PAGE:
the 1840s, new views about empire emerged in Great Britain.
Known as “Little Englandism”, this view considered colonies not
as commercial assets, but as liabilities. It came from the
economists of the School of Manchester who viewed free trade as
more efficient and profitable than the old mercantile system in
place since the 16th century.
Little by little, under the growing influence of thinkers
from the School of Manchester, mercantilism was abandoned in
favor of free trade, until the Corn Laws were repealed in
1846 and the Navigation Laws in 1849, putting an end to
preferential duties for the colonies.
Britain's new policy had major economic and political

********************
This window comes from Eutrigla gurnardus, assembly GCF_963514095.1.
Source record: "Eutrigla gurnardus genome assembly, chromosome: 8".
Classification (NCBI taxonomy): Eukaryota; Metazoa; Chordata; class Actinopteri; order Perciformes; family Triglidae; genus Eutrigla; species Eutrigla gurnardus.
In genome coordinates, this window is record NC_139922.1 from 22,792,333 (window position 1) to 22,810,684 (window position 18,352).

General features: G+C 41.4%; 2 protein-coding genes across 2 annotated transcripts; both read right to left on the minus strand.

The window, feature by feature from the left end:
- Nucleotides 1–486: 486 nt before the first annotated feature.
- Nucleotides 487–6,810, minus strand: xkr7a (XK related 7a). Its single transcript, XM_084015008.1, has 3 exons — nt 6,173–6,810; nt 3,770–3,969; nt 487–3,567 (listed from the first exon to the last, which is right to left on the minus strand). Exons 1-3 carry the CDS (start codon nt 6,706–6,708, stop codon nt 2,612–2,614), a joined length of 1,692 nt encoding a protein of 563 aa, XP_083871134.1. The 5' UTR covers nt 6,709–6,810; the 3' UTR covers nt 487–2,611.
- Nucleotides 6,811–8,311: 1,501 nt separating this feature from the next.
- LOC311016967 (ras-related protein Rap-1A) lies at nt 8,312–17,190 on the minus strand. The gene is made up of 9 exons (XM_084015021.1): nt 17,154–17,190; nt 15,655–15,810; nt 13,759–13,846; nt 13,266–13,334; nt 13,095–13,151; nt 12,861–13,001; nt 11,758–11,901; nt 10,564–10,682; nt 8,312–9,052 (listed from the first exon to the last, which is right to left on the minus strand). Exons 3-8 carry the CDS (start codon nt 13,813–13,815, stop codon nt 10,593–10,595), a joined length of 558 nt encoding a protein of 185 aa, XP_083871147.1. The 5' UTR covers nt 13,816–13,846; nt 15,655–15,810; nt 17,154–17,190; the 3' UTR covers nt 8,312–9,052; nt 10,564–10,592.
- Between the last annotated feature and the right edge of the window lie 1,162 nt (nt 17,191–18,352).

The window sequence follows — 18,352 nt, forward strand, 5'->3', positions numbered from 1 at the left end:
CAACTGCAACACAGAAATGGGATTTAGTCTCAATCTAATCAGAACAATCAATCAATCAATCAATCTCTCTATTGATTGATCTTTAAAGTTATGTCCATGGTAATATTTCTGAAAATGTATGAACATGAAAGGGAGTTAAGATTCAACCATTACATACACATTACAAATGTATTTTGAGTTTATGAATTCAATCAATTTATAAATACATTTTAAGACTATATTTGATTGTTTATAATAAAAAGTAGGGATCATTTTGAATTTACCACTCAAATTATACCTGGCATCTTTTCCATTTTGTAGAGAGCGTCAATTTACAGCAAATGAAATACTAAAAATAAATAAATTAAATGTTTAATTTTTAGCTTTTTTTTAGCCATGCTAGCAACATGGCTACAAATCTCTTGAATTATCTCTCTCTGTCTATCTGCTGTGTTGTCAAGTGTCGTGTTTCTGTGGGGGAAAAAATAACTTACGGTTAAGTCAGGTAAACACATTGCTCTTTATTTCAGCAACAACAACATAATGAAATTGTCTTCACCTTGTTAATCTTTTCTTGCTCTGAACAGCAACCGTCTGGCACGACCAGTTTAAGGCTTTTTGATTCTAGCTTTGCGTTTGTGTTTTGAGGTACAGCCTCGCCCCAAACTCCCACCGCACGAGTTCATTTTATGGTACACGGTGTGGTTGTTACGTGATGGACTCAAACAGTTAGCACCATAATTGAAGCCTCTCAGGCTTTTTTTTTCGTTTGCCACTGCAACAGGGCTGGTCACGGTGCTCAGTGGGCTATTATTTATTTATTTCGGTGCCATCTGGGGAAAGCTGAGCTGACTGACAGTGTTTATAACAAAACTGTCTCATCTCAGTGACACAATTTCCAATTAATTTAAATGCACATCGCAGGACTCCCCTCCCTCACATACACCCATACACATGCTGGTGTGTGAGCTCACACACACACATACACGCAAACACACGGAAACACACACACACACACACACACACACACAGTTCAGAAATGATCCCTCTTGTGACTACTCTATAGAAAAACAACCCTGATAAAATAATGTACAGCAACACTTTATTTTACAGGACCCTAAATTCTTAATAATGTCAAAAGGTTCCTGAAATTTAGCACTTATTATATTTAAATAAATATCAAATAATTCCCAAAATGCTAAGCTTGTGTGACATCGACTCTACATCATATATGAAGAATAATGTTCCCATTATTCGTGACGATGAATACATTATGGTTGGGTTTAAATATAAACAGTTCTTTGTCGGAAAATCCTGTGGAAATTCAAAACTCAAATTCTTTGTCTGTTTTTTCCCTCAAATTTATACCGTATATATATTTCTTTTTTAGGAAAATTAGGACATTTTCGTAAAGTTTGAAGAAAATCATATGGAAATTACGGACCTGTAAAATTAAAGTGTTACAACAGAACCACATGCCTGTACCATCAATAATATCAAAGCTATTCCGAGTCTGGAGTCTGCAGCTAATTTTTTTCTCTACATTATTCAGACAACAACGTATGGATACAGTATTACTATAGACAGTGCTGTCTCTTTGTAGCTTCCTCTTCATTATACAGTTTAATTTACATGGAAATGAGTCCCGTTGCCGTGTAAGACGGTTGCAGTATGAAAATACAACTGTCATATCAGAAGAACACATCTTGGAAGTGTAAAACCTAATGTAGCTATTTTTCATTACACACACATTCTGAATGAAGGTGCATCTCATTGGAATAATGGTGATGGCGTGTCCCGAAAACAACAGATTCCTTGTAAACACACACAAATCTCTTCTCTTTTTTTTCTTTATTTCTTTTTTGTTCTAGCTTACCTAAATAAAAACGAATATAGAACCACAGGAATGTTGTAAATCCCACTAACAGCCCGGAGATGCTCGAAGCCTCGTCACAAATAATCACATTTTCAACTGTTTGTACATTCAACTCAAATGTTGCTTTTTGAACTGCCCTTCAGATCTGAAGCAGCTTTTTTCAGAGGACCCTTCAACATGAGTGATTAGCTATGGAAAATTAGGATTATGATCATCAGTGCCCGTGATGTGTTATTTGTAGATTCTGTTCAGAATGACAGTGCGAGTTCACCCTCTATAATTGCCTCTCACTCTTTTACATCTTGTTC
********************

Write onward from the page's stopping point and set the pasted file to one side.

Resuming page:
consequences for BNA. The abandonment of the mercantile system
was felt to be a betrayal, especially by the Canadian merchants
who were losing their advantages on the British market. As a
result, some British merchants of Montreal launched a movement
for the annexation of Canada to the US. While this particular
movement was short-lived, the end of preferential duties for the
colonies encouraged a realignment of BNA trade towards the
United States. A Reciprocity Treaty with the US that introduced
free trade for natural products was signed in 1854, and in the
1850s BNA exports to the US were multiplied by 4.